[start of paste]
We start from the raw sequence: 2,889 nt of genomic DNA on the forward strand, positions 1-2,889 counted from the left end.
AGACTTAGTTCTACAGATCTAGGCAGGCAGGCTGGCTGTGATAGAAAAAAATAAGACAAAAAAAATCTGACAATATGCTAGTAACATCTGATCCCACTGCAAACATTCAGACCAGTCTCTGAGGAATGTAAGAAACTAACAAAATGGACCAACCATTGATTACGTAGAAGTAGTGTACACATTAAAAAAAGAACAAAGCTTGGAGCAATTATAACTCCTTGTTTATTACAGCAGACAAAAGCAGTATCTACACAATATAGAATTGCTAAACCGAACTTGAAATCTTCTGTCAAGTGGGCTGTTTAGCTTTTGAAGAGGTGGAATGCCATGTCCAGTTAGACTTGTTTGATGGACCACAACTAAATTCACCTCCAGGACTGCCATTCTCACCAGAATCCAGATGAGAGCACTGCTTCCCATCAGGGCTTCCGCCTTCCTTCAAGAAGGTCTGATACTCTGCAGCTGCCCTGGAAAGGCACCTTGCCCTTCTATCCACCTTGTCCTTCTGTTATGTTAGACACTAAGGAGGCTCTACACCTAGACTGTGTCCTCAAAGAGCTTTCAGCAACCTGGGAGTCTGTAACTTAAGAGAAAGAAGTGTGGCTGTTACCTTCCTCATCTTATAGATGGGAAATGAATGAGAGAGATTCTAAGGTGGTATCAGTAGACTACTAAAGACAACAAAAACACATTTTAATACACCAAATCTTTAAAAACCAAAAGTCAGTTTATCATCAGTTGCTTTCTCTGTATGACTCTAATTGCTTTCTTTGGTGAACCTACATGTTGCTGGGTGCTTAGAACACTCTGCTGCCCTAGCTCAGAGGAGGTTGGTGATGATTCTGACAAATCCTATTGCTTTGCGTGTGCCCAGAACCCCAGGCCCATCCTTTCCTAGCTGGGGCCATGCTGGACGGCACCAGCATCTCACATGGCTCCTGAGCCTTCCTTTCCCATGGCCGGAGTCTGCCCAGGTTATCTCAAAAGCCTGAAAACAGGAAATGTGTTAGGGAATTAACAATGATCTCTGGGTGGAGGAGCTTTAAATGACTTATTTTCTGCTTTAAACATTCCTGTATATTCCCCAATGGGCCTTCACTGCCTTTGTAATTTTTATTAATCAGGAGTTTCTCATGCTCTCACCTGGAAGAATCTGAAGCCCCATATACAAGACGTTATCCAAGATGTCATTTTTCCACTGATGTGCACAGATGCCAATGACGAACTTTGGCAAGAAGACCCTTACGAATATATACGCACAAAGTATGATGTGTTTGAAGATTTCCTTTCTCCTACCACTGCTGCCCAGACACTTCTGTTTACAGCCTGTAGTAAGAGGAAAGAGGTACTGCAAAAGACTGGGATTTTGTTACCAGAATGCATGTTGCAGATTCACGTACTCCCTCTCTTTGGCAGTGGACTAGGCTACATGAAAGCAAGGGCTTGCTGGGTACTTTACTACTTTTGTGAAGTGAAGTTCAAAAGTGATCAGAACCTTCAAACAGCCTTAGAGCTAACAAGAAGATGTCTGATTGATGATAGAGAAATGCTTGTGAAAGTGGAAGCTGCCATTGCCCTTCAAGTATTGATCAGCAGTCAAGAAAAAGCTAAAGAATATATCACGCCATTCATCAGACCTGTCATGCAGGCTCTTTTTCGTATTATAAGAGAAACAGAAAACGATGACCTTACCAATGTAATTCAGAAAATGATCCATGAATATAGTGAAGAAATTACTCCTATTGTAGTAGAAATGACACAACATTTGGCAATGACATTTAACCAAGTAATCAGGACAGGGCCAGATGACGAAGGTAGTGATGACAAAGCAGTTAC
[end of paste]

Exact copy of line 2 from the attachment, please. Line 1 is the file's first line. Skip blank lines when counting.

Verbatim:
AGACTTAGTTCTACAGATCTAGGCAGGCAGGCTGGCTGTGATAGAAAAAAATAAGACAAAAAAAATCTGACAATATGCTAGTAACATCTGATCCCACTGCAAACATTCAGACCAGTCTCTGAGGAATGTAAGAAACTAACAAAATGGACCAACCATTGATTACGTAGAAGTAGTGTACACATTAAAAAAAGAACAAAGCTTGGAGCAATTATAACTCCTTGTTTATTACAGCAGACAAAAGCAGTATCTACACAATATAGAATTGCTAAACCGAACTTGAAATCTTCTGTCAAGTGGGCTGTTTAGCTTTTGAAGAGGTGGAATGCCATGTCCAGTTAGACTTGTTTGATGGACCACAACTAAATTCACCTCCAGGACTGCCATTCTCACCAGAATCCAGATGAGAGCACTGCTTCCCATCAGGGCTTCCGCCTTCCTTCAAGAAGGTCTGATACTCTGCAGCTGCCCTGGAAAGGCACCTTGCCCTTCTATCCACCTTGTCCTTCTGTTATGTTAGACACTAAGGAGGCTCTACACCTAGACTGTGTCCTCAAAGAGCTTTCAGCAACCTGGGAGTCTGTAACTTAAGAGAAAGAAGTGTGGCTGTTACCTTCCTCATCTTATAGATGGGAAATGAATGAGAGAGATTCTAAGGTGGTATCAGTAGACTACTAAAGACAACAAAAACACATTTTAATACACCAAATCTTTAAAAACCAAAAGTCAGTTTATCATCAGTTGCTTTCTCTGTATGACTCTAATTGCTTTCTTTGGTGAACCTACATGTTGCTGGGTGCTTAGAACACTCTGCTGCCCTAGCTCAGAGGAGGTTGGTGATGATTCTGACAAATCCTATTGCTTTGCGTGTGCCCAGAACCCCAGGCCCATCCTTTCCTAGCTGGGGCCATGCTGGACGGCACCAGCATCTCACATGGCTCCTGAGCCTTCCTTTCCCATGGCCGGAGTCTGCCCAGGTTATCTCAAAAGCCTGAAAACAGGAAATGTGTTAGGGAATTAACAATGATCTCTGGGTGGAGGAGCTTTAAATGACTTATTTTCTGCTTTAAACATTCCTGTATATTCCCCAATGGGCCTTCACTGCCTTTGTAATTTTTATTAATCAGGAGTTTCTCATGCTCTCACCTGGAAGAATCTGAAGCCCCATATACAAGACGTTATCCAAGATGTCATTTTTCCACTGATGTGCACAGATGCCAATGACGAACTTTGGCAAGAAGACCCTTACGAATATATACGCACAAAGTATGATGTGTTTGAAGATTTCCTTTCTCCTACCACTGCTGCCCAGACACTTCTGTTTACAGCCTGTAGTAAGAGGAAAGAGGTACTGCAAAAGACTGGGATTTTGTTACCAGAATGCATGTTGCAGATTCACGTACTCCCTCTCTTTGGCAGTGGACTAGGCTACATGAAAGCAAGGGCTTGCTGGGTACTTTACTACTTTTGTGAAGTGAAGTTCAAAAGTGATCAGAACCTTCAAACAGCCTTAGAGCTAACAAGAAGATGTCTGATTGATGATAGAGAAATGCTTGTGAAAGTGGAAGCTGCCATTGCCCTTCAAGTATTGATCAGCAGTCAAGAAAAAGCTAAAGAATATATCACGCCATTCATCAGACCTGTCATGCAGGCTCTTTTTCGTATTATAAGAGAAACAGAAAACGATGACCTTACCAATGTAATTCAGAAAATGATCCATGAATATAGTGAAGAAATTACTCCTATTGTAGTAGAAATGACACAACATTTGGCAATGACATTTAACCAAGTAATCAGGACAGGGCCAGATGACGAAGGTAGTGATGACAAAGCAGTTAC